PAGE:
The report offers what I am describing as "soft support" for this possibility, on p. 11 and at the foot of p. 14:
"[B2] [p. 11] The WG recommends that the House of Bishops consider developing guidelines for the provision of alternative episcopal oversight in situations where relationships in dioceses or amorangi become impaired."
The WG thinks this will greatly assist in safeguarding those of differing convictions while ensuring that the role and rights of bishops are respected. "
"[H1] [p. 14] [having rejected EPDio] ... We note however, that should faithful Anglicans in this Church wish to consider other ecclesial arrangements, it would be appropriate for this Church to consider how best to embrace this challenge with the same grace and spirit as is reflected in Motion 29; seeking to find ‘breathing room’ for one another; to live out our commitment to each other in the light and life of the gospel."
This is "soft" rather than "strong" because it is not a recommendation to GS for legislation its members vote on but for the HoB to "consider" the development of guidelines.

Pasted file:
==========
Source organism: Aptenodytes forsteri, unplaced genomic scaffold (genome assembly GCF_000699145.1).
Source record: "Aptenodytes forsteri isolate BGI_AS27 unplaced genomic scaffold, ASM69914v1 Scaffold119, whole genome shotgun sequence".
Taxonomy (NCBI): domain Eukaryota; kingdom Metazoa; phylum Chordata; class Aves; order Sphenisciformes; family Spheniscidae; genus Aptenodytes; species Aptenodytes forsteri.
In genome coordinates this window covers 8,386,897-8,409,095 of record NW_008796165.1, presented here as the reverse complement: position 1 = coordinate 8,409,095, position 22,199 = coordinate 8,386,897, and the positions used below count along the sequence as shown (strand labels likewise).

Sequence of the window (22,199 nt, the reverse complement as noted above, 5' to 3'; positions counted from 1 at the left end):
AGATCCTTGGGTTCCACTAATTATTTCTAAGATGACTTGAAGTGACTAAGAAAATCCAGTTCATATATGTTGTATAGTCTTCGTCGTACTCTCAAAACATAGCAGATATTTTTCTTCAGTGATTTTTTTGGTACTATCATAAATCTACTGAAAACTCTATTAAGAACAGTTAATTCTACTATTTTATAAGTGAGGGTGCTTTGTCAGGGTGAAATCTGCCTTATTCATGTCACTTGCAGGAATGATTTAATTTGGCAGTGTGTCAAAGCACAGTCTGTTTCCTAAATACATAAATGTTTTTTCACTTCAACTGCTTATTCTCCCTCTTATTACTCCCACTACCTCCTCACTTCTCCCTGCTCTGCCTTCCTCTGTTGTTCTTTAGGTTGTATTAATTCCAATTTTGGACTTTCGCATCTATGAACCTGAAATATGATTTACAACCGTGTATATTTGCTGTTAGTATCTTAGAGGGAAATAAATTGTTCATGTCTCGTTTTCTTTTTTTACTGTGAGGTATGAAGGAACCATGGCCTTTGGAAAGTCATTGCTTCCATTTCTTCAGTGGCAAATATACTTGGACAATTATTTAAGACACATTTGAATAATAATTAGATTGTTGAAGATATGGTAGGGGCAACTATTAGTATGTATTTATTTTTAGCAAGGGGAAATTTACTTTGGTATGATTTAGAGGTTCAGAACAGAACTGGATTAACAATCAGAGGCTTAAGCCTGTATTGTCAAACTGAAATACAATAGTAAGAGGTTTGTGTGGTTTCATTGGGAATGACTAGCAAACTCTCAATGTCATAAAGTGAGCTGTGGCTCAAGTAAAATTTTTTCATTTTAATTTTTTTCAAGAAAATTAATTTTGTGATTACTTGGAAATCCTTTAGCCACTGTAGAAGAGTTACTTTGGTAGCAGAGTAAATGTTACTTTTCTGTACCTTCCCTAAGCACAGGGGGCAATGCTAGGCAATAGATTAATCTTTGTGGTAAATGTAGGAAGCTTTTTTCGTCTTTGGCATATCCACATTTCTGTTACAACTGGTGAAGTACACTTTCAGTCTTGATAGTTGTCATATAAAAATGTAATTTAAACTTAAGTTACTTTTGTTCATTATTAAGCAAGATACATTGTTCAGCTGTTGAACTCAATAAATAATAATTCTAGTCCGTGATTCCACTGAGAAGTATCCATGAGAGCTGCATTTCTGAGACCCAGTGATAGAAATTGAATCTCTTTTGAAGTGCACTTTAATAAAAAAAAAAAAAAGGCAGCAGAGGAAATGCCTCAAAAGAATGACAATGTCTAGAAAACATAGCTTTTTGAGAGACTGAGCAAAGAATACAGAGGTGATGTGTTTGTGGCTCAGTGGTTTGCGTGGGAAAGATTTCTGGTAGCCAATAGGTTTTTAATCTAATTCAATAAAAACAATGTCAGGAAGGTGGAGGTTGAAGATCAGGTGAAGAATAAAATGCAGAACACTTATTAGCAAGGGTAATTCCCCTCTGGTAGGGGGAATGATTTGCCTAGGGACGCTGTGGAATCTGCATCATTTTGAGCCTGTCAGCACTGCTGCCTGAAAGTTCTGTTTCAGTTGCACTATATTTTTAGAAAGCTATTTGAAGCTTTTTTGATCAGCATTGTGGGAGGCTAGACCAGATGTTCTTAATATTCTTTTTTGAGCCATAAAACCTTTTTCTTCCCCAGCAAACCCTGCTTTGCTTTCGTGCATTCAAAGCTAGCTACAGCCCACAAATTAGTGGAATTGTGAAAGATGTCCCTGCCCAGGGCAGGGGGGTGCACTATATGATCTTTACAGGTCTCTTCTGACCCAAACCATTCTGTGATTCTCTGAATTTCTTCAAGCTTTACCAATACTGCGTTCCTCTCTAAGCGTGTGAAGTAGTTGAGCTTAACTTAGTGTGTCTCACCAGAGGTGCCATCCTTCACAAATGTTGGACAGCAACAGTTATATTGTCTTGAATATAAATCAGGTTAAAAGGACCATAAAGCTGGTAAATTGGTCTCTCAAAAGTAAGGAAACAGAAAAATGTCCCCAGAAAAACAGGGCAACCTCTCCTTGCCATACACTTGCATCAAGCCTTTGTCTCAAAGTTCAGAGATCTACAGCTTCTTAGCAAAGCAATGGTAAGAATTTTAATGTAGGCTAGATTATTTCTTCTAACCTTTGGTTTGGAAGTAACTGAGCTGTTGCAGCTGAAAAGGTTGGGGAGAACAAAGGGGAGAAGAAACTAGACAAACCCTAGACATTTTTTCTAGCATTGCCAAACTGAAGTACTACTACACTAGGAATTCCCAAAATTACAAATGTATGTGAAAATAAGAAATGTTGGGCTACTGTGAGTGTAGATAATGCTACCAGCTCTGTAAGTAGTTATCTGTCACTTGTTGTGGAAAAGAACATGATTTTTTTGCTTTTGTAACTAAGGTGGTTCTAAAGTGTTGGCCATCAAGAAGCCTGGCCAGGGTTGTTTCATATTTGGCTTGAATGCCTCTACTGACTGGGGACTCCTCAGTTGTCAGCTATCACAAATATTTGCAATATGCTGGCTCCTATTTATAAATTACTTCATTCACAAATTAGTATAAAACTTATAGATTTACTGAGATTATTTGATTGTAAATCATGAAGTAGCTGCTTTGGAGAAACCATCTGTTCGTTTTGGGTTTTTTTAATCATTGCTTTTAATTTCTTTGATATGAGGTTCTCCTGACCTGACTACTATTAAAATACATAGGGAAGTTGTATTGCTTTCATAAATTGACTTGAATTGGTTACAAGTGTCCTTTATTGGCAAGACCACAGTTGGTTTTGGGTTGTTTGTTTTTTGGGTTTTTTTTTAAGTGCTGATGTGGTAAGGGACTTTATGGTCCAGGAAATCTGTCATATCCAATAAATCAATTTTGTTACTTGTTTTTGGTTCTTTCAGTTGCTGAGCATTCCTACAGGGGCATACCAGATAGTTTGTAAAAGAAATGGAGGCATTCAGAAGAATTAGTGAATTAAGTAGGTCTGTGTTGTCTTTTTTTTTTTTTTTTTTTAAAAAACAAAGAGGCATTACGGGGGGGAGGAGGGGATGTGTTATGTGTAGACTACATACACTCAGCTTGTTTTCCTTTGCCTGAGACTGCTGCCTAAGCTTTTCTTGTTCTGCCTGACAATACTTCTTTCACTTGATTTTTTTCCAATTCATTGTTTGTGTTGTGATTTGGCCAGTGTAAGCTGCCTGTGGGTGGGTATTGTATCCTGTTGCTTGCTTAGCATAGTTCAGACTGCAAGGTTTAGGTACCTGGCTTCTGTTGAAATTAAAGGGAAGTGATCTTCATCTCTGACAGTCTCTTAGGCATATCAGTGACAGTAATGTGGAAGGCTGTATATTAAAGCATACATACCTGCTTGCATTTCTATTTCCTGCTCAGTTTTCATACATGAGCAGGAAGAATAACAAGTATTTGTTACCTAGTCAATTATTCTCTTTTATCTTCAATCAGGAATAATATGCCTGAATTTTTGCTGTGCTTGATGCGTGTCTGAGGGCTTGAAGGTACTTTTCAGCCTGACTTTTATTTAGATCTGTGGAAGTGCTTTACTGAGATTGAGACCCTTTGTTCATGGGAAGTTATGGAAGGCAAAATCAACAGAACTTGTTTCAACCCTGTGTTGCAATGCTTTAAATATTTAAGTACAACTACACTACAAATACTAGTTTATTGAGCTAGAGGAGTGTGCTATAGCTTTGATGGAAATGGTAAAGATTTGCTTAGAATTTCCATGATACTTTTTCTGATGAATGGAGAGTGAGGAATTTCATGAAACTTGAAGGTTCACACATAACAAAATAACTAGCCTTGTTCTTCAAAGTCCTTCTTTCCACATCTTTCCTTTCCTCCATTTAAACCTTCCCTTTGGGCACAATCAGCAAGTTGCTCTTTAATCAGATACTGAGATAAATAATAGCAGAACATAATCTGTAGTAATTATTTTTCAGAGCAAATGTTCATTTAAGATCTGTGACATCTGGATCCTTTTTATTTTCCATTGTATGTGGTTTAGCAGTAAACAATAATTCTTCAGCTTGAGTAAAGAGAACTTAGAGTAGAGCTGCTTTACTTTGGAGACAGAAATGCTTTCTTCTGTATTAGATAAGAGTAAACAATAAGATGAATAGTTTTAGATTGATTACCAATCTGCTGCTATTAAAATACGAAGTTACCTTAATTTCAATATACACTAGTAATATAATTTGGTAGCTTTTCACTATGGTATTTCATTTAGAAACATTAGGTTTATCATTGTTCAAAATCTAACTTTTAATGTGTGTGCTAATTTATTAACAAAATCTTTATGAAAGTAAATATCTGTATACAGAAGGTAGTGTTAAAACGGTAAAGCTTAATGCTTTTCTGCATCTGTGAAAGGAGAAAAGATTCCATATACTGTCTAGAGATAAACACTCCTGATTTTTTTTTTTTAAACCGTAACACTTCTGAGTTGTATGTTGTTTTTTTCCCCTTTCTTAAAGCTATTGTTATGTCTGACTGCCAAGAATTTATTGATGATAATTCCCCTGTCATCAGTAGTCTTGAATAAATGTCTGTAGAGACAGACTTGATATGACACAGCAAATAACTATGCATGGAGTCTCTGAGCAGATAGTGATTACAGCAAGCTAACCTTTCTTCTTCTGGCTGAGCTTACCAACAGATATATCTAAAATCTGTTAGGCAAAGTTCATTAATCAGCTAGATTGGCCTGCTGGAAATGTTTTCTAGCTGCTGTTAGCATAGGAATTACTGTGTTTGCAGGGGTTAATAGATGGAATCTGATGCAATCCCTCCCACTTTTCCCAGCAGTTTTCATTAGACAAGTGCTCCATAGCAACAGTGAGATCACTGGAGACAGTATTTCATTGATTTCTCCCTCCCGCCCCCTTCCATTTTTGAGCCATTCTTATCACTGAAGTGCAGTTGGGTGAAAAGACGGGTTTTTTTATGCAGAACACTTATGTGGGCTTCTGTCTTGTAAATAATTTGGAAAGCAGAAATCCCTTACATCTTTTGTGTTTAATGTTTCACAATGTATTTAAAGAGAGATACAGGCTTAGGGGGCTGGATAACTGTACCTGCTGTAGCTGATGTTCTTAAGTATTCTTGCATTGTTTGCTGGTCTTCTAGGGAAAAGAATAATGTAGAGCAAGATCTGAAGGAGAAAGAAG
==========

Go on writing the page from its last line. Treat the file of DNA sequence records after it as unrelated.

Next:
Nevertheless, it is on the table for discussion.
Christian Communities: The Final Report, having moved on from a stumbling block in the Interim Report re Religious Orders and Religious Communities, is focused on and supportive of the idea of Christian Communities (pp. 13-14). In fact it
"recommends recognition of Christian Communities in this Church ... bound by common bonds of affection and theological conviction; being able to remain involved in the life of a parish, the diocese and this Church."
Note that this language means Christian Communities could be formed by conservatives or progressives on the matter at hand, but also for other reasons (e.g.) proponents of the exclusive use of the Book of Common Prayer, parishes which believe the purest form of eucharistic worship is a carbon copy of the Roman Mass, etc. I am thinking of forming a Christian Community for those who commit to only using the NZPB for services :)
Psychologically this option could be helpful to those feeling isolated by proposed changes or who wish to insulate themselves from the rest of the church but structurally this option is utterly mainstream within the continuing structure of ACANZP: